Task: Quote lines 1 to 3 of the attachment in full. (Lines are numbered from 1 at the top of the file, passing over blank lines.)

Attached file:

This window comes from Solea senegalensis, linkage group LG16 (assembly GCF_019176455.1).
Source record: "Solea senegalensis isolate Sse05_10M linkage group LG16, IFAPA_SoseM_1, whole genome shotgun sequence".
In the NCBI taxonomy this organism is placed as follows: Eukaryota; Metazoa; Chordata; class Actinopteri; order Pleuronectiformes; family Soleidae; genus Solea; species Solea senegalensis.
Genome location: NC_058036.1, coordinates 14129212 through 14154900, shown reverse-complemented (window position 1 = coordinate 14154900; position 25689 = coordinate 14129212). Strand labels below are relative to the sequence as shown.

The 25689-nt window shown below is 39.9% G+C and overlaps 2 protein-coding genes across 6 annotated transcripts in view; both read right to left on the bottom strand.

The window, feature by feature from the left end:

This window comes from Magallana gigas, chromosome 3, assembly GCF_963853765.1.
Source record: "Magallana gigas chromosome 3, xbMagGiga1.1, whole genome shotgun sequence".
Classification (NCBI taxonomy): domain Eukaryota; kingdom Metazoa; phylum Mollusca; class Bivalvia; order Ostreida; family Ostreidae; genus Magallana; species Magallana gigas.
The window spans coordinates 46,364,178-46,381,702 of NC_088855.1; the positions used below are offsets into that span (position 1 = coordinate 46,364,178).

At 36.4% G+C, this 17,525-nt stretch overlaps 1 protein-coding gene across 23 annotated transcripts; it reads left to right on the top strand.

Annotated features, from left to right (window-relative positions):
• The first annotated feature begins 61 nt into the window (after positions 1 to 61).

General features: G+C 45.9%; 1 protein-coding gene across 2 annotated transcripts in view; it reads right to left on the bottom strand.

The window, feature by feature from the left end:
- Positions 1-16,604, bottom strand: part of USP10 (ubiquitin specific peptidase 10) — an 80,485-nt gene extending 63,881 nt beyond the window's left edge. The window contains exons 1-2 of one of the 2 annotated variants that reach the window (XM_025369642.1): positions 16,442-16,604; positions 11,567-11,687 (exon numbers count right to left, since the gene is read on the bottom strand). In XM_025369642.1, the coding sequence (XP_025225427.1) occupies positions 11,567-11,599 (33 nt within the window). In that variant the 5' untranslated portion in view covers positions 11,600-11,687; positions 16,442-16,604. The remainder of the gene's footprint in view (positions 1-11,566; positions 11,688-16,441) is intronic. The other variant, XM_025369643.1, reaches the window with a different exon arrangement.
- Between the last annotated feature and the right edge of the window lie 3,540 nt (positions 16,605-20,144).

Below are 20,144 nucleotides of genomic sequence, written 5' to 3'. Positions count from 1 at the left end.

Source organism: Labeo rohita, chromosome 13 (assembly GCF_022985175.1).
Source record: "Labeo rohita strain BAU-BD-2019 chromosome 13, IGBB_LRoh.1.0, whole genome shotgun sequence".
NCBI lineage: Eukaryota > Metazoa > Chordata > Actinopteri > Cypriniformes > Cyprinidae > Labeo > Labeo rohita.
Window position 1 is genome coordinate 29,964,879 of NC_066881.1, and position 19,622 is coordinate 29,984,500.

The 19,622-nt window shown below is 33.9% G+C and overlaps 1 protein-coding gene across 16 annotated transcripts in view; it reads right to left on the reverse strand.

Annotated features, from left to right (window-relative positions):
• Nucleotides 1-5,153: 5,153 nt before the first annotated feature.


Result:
This window comes from Solea senegalensis, linkage group LG16 (assembly GCF_019176455.1).
Source record: "Solea senegalensis isolate Sse05_10M linkage group LG16, IFAPA_SoseM_1, whole genome shotgun sequence".
In the NCBI taxonomy this organism is placed as follows: Eukaryota; Metazoa; Chordata; class Actinopteri; order Pleuronectiformes; family Soleidae; genus Solea; species Solea senegalensis.